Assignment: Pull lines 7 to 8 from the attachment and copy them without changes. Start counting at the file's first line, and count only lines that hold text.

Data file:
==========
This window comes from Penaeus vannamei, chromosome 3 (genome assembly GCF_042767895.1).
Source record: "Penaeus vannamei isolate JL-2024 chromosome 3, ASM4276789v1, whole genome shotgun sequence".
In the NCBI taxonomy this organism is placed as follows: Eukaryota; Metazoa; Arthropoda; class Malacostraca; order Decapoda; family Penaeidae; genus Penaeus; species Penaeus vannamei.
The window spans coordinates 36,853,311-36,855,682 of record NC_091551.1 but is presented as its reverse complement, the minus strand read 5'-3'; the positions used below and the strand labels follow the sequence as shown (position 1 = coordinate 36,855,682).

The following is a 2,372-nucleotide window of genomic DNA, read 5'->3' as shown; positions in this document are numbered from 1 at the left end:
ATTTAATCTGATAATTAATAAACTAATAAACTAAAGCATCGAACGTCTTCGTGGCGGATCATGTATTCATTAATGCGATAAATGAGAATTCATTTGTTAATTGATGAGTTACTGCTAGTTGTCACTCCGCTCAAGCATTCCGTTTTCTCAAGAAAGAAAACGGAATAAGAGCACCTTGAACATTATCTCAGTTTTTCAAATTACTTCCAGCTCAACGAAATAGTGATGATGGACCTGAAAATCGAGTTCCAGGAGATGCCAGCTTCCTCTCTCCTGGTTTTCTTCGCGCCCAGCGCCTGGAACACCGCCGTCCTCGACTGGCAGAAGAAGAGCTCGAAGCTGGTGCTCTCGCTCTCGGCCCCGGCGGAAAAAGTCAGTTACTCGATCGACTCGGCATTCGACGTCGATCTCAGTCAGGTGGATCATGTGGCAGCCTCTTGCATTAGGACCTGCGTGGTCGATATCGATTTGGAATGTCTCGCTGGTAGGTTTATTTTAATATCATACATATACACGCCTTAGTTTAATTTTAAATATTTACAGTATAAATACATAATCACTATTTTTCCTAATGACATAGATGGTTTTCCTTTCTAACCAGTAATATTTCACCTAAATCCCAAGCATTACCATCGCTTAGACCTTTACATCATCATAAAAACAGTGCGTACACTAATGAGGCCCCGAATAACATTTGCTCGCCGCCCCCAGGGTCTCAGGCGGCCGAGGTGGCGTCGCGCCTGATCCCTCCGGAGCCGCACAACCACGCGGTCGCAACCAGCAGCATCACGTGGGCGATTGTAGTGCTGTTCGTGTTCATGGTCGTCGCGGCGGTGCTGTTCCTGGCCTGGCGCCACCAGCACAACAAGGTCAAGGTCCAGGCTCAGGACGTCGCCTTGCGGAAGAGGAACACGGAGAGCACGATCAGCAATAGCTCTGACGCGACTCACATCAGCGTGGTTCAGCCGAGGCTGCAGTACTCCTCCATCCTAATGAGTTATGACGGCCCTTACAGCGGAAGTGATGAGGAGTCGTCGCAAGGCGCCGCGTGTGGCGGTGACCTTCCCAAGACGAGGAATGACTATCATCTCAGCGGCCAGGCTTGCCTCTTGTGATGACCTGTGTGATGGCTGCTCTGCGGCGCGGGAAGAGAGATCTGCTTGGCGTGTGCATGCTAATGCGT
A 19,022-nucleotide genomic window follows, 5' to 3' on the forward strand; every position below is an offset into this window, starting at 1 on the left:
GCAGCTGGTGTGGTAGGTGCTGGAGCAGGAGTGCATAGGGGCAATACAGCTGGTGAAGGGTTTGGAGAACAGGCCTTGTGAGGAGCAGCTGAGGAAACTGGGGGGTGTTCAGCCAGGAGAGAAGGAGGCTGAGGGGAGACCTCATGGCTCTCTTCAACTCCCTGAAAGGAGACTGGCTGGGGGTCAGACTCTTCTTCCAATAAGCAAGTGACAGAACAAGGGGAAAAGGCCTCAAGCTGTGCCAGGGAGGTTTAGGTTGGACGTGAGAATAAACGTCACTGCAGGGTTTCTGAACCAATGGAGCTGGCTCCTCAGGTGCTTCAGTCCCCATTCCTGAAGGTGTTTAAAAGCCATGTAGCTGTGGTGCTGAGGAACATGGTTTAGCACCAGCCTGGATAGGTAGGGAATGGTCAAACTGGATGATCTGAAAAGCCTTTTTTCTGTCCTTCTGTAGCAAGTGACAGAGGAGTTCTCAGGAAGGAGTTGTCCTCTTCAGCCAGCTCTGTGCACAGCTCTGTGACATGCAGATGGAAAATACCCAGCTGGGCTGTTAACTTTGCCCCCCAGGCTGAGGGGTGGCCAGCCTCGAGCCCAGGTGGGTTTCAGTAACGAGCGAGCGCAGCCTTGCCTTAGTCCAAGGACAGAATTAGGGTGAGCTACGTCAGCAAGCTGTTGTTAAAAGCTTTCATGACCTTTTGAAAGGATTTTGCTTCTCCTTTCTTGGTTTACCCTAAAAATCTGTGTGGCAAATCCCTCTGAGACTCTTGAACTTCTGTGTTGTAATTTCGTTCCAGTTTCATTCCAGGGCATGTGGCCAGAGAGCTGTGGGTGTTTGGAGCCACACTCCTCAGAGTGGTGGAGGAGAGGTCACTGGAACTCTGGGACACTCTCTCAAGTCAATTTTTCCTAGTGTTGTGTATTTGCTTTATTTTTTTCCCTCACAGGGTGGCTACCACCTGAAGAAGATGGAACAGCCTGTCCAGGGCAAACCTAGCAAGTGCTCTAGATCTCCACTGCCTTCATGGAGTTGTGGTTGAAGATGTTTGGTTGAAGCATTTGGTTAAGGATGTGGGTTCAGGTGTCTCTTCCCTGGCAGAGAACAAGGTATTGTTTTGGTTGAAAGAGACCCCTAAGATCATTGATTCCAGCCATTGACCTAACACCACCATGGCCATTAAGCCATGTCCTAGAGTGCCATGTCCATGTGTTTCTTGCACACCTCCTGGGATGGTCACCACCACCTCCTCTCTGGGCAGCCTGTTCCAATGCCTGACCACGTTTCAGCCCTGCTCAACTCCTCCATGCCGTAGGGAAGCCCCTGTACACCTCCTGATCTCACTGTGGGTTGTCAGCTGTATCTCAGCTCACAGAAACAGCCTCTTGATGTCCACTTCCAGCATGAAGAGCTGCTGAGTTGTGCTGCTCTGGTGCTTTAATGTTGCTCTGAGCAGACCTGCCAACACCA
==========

A 19,022-nucleotide genomic window follows, 5' to 3' on the forward strand; every position below is an offset into this window, starting at 1 on the left:
GCAGCTGGTGTGGTAGGTGCTGGAGCAGGAGTGCATAGGGGCAATACAGCTGGTGAAGGGTTTGGAGAACAGGCCTTGTGAGGAGCAGCTGAGGAAACTGGGGGGTGTTCAGCCAGGAGAGAAGGAGGCTGAGGGGAGACCTCATGGCTCTCTTCAACTCCCTGAAAGGAGACTGGCTGGGGGTCAGACTCTTCTTCCAATAAGCAAGTGACAGAACAAGGGGAAAAGGCCTCAAGCTGTGCCAGGGAGGTTTAGGTTGGACGTGAGAATAAACGTCACTGCAGGGTTTCTGAACCAATGGAGCTGGCTCCTCAGGTGCTTCAGTCCCCATTCCTGAAGGTGTTTAAAAGCCATGTAGCTGTGGTGCTGAGGAACATGGTTTAGCACCAGCCTGGATAGGTAGGGAATGGTCAAACTGGATGATCTGAAAAGCCTTTTTTCTGTCCTTCTGTAGCAAGTGACAGAGGAGTTCTCAGGAAGGAGTTGTCCTCTTCAGCCAGCTCTGTGCACAGCTCTGTGACATGCAGATGGAAAATACCCAGCTGGGCTGTTAACTTTGCCCCCCAGGCTGAGGGGTGGCCAGCCTCGAGCCCAGGTGGGTTTCAGTAACGAGCGAGCGCAGCCTTGCCTTAGTCCAAGGACAGAATTAGGGTGAGCTACGTCAGCAAGCTGTTGTTAAAAGCTTTCATGACCTTTTGAAAGGATTTTGCTTCTCCTTTCTTGGTTTACCCTAAAAATCTGTGTGGCAAATCCCTCTGAGACTCTTGAACTTCTGTGTTGTAATTTCGTTCCAGTTTCATTCCAGGGCATGTGGCCAGAGAGCTGTGGGTGTTTGGAGCCACACTCCTCAGAGTGGTGGAGGAGAGGTCACTGGAACTCTGGGACACTCTCTCAAGTCAATTTTTCCTAGTGTTGTGTATTTGCTTTATTTTTTTCCCTCACAGGGTGGCTACCACCTGAAGAAGATGGAACAGCCTGTCCAGGGCAAACCTAGCAAGTGCTCTAGATCTCCACTGCCTTCATGGAGTTGTGGTTGAAGATGTTTGGTTGAAGCATTTGGTTAAGGATGTGGGTTCAGGTGTCTCTTCCCTGGCAGAGAACAAGGTATTGTTTTGGTTGAAAGAGACCCCTAAGATCATTGATTCCAGCCATTGACCTAACACCACCATGGCCATTAAGCCATGTCCTAGAGTGCCATGTCCATGTGTTTCTTGCACACCTCCTGGGATGGTCACCACCACCTCCTCTCTGGGCAGCCTGTTCCAATGCCTGACCACGTTTCAGCCCTGCTCAACTCCTCCATGCCGTAGGGAAGCCCCTGTACACCTCCTGATCTCACTGTGGGTTGTCAGCTGTATCTCAGCTCACAGAAACAGCCTCTTGATGTCCACTTCCAGCATGAAGAGCTGCTGAGTTGTGCTGCTCTGGTGCTTTAATGTTGCTCTGAGCAGACCTGCCAACACCA